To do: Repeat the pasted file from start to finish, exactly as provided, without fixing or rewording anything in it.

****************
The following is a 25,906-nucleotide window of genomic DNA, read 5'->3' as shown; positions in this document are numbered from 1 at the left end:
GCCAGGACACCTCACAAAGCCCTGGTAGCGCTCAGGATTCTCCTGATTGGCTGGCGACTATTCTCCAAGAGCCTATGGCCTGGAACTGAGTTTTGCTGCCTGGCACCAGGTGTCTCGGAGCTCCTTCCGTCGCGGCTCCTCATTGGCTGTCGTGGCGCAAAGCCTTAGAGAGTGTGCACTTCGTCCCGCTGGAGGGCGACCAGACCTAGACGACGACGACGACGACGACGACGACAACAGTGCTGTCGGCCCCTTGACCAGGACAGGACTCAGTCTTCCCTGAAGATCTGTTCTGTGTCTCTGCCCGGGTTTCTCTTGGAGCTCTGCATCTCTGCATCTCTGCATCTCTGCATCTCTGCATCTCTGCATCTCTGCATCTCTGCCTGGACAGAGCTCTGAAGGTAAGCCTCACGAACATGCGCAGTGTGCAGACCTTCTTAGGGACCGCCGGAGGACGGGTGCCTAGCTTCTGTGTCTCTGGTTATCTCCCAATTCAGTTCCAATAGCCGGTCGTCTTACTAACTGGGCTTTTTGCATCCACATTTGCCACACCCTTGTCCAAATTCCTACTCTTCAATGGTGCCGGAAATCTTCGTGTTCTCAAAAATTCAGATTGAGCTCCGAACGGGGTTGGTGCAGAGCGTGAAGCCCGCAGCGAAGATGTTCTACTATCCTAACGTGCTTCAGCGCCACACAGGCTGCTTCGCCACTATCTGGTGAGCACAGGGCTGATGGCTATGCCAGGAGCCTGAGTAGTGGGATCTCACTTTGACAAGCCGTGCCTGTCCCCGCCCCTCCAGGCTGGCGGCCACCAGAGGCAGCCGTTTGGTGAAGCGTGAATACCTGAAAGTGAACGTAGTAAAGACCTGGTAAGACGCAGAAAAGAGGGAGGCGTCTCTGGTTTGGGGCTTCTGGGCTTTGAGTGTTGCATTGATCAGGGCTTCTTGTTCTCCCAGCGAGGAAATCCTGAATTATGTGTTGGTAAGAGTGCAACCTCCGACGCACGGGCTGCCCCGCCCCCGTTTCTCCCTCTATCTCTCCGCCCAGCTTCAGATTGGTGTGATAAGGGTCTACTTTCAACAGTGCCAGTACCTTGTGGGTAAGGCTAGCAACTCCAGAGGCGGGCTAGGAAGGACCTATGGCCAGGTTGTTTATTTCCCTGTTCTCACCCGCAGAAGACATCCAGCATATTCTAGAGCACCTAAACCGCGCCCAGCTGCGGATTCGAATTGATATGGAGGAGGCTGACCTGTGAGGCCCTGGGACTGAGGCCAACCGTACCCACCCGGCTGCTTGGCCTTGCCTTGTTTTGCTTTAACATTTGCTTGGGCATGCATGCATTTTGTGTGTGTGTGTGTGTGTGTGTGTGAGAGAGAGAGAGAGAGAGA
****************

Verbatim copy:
The following is a 25,906-nucleotide window of genomic DNA, read 5'->3' as shown; positions in this document are numbered from 1 at the left end:
GCCAGGACACCTCACAAAGCCCTGGTAGCGCTCAGGATTCTCCTGATTGGCTGGCGACTATTCTCCAAGAGCCTATGGCCTGGAACTGAGTTTTGCTGCCTGGCACCAGGTGTCTCGGAGCTCCTTCCGTCGCGGCTCCTCATTGGCTGTCGTGGCGCAAAGCCTTAGAGAGTGTGCACTTCGTCCCGCTGGAGGGCGACCAGACCTAGACGACGACGACGACGACGACGACGACAACAGTGCTGTCGGCCCCTTGACCAGGACAGGACTCAGTCTTCCCTGAAGATCTGTTCTGTGTCTCTGCCCGGGTTTCTCTTGGAGCTCTGCATCTCTGCATCTCTGCATCTCTGCATCTCTGCATCTCTGCATCTCTGCATCTCTGCCTGGACAGAGCTCTGAAGGTAAGCCTCACGAACATGCGCAGTGTGCAGACCTTCTTAGGGACCGCCGGAGGACGGGTGCCTAGCTTCTGTGTCTCTGGTTATCTCCCAATTCAGTTCCAATAGCCGGTCGTCTTACTAACTGGGCTTTTTGCATCCACATTTGCCACACCCTTGTCCAAATTCCTACTCTTCAATGGTGCCGGAAATCTTCGTGTTCTCAAAAATTCAGATTGAGCTCCGAACGGGGTTGGTGCAGAGCGTGAAGCCCGCAGCGAAGATGTTCTACTATCCTAACGTGCTTCAGCGCCACACAGGCTGCTTCGCCACTATCTGGTGAGCACAGGGCTGATGGCTATGCCAGGAGCCTGAGTAGTGGGATCTCACTTTGACAAGCCGTGCCTGTCCCCGCCCCTCCAGGCTGGCGGCCACCAGAGGCAGCCGTTTGGTGAAGCGTGAATACCTGAAAGTGAACGTAGTAAAGACCTGGTAAGACGCAGAAAAGAGGGAGGCGTCTCTGGTTTGGGGCTTCTGGGCTTTGAGTGTTGCATTGATCAGGGCTTCTTGTTCTCCCAGCGAGGAAATCCTGAATTATGTGTTGGTAAGAGTGCAACCTCCGACGCACGGGCTGCCCCGCCCCCGTTTCTCCCTCTATCTCTCCGCCCAGCTTCAGATTGGTGTGATAAGGGTCTACTTTCAACAGTGCCAGTACCTTGTGGGTAAGGCTAGCAACTCCAGAGGCGGGCTAGGAAGGACCTATGGCCAGGTTGTTTATTTCCCTGTTCTCACCCGCAGAAGACATCCAGCATATTCTAGAGCACCTAAACCGCGCCCAGCTGCGGATTCGAATTGATATGGAGGAGGCTGACCTGTGAGGCCCTGGGACTGAGGCCAACCGTACCCACCCGGCTGCTTGGCCTTGCCTTGTTTTGCTTTAACATTTGCTTGGGCATGCATGCATTTTGTGTGTGTGTGTGTGTGTGTGTGTGAGAGAGAGAGAGAGAGAGA